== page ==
Kubernetes on AWS: What you need to know and why

Setting and running Kubernetes on Amazon Web Services (AWS) is a very involved process. AWS has decided to not implement Kubernetes as a Service but built something of its own - Amazon EC2 Container Service (ECS). Hence, you need to know and consider a lot of things before you can successfully roll out Kubernetes on AWS. These are the consideration which can make or break it your Kubernetes rollout.

Why Kubernetes

Often people ask me why Kubernetes on AWS and why not just use the ECS. Well here is a list of reason why you should use Kubernetes on AWS and not ECS.

Open source, no vendor lock-in

Kubernetese is an open-source project supported by a large number of public cloud providers including Google, Microsoft, and IBM. So there is no fear of vendor lock-in. In fact, you can run your workloads across multiple cloud providers all the time. You can also migrate your applications running on Kubernetes from one vendor to another without any disruptions.

Portable, general purpose

Kubernetes runs everywhere in public cloud, private cloud, bare metal, laptop, etc. It offers consistent behavior so that applications are portable. I am yet to see a local development version for ECS. In addition, Kubernetes is general purpose and it can run a variety of workloads including stateless and stateful, microservices and monoliths, services and batch, greenfield and legacy.

Extensible, state of the art

Kubernetes is highly extensible and allows you to integrate it into your environment. You can choose different container run times (Docker vs. rkt). Based on requirements, you can choose from a range of networking models including Flannel, Project Calico, Open Virtual Networking, Weave Net, etc. Kubernetese’s IP per Pod networking model is nothing less than genius.

Cloudbursting, sensitive workloads

With Kubernetese you can run workloads in your on-premise clusters, but automatically “overflow” to your cloud-hosted clusters whenever additional capacity is required. Moreover, you can run your normal workloads in your preferred cloud-hosted clusters, but divert your sensitive workloads to run in secure, on-premise clusters.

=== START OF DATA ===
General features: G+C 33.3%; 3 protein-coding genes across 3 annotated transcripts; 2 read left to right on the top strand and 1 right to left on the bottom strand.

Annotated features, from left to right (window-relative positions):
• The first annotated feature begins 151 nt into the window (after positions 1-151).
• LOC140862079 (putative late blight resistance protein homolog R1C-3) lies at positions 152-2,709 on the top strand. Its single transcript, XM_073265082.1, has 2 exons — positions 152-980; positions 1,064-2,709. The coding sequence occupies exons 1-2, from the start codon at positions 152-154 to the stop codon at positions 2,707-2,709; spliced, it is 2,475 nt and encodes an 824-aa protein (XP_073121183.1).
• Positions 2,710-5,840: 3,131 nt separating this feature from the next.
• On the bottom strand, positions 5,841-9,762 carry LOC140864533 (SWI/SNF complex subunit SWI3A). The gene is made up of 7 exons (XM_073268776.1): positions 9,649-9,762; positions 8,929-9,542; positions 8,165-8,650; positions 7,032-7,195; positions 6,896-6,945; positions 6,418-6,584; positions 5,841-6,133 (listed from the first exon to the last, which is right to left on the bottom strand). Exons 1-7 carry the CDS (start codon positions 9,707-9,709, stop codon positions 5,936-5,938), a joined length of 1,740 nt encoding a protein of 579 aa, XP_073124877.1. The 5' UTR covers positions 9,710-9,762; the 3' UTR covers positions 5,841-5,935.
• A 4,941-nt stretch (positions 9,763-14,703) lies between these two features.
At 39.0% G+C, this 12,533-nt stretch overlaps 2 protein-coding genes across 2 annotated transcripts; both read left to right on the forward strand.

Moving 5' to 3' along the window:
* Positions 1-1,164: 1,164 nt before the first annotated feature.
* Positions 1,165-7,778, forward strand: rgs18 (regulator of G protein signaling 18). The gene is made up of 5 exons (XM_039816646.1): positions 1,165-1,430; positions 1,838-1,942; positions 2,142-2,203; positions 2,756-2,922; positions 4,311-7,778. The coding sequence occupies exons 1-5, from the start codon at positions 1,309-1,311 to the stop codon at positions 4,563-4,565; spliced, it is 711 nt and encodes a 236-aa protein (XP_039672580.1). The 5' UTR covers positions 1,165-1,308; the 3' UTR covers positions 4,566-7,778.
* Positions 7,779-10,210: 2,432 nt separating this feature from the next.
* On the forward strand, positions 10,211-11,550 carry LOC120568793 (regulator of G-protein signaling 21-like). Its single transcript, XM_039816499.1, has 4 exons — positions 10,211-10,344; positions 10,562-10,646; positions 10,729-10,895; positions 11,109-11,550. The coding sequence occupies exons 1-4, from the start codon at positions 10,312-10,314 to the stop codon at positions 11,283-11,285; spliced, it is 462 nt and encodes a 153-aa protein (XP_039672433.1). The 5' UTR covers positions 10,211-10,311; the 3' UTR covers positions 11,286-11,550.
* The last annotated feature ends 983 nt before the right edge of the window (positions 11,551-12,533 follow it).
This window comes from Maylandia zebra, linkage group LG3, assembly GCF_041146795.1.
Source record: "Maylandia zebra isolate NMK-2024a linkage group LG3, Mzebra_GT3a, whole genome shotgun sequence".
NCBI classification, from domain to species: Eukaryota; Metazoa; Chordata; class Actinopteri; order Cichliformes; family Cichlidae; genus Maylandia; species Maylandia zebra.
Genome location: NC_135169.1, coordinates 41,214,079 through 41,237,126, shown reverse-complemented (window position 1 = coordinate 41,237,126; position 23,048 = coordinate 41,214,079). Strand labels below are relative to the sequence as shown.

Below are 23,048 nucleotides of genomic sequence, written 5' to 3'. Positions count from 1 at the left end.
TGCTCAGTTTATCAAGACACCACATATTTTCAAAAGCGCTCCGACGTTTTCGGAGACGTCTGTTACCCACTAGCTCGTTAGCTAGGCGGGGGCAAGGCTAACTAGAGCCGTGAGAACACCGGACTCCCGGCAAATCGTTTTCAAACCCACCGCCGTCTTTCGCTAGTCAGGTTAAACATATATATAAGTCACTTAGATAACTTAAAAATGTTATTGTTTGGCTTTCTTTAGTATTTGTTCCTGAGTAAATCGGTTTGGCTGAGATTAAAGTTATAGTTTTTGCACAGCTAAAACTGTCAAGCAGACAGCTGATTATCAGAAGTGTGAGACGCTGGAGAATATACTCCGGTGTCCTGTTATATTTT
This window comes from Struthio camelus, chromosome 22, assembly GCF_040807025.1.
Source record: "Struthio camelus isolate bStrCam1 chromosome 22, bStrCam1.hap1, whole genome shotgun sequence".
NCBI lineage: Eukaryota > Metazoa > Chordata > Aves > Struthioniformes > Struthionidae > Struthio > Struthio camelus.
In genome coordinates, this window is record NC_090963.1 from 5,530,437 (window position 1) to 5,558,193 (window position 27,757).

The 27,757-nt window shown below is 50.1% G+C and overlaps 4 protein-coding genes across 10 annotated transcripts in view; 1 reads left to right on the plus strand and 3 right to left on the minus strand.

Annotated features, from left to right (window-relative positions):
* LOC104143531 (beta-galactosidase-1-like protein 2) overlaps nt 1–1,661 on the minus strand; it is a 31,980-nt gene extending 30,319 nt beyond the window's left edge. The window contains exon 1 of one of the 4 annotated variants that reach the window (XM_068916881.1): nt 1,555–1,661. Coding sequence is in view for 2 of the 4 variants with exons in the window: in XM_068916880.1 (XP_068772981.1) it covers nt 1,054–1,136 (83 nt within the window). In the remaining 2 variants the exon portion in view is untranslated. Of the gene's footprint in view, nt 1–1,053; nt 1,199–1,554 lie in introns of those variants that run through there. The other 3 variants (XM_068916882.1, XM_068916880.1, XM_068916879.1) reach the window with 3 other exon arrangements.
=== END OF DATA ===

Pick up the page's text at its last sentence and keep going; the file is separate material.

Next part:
As some people have already noted, ECS is a burden and drag for AWS. The value of ECS for enterprises viewing containers as a hybrid cloud deployment architecture is less clear especially when compared to Kubernetese and open source PaaS systems are Red Hat’s OpenShift and Pivotal’s Cloud Foundry. I could not agree more.

Cluster Architecture

A Kubernetes cluster contains a range of Kubernetes nodes (AKA workers or minions) and a cluster control plane (AKA master). Kubertnetes nodes in a cluster are the machines (physical servers or cloud servers) and they run your application as pods.

Kubernetes Cluster Architecture

Control Plane

Kubernetese control plane has following key components - API server, Distributed watchable storage, Scheduler, Controller manager Server. These components can be co-located or spread across machines as dictated by cluster size or high-availability requirements of the cluster. Cluster state is backed by a distributed watchable storage system (etcd). At a minimum to keep control plan stateless, etcd should be running on dedicated servers. This will allow other components to auto-scale using an EC2 auto scaling group.


A Kubernetes node requires following services in order to run Pods and be managed by Kubernetes control plane: Kubelet, Container runtime, Kube Proxy. A Pod encapsulates one or more application containers, optional storage volume, a unique network IP, and options that dictate how the containers should run. A Kubernetes node can be a Linux node or Windows Server node. This means Kubernetes control plane continue to run on Linux, while the Kubelet and Kube-proxy can be run on Windows Server. This is a perfect situation for the organizations with mix workload across Linux and Windows Server.


The kubelet is an agent that runs on each Kubernetes node. The cluster control plane interacts with Pods using Kubelet. Kubelet implements Pod and Node APIs that drive the container execution layer.

Container runtime

Each node runs a container runtime, which is responsible for downloading images and running containers. The latest version of Kubernetese supports Docker and rkt as container runtime. Kubelet communicates with Container Runtime Interface (CRI) - a plugin interface which enables kubelet to use a wide variety of container runtimes, without the need to recompile. In addition, starting from Kubernetes version 1.5 support for Windows Server containers is available. For Windows, Kubernetes can orchestrate Windows Server Containers and Hyper-V Containers.

Kubelet communicates with CRI over Unix sockets using the gRPC framework, where kubelet acts as a client and the CRI as the server.

Kube Proxy

Each node runs a Kube proxy process and can do simple TCP, UDP stream forwarding or round robin TCP, UDP forwarding across a set of backends (pods).

High availability

You have to consider high-availability not just for nodes but also control plane. Kubernetes provides two different strategies for high availability: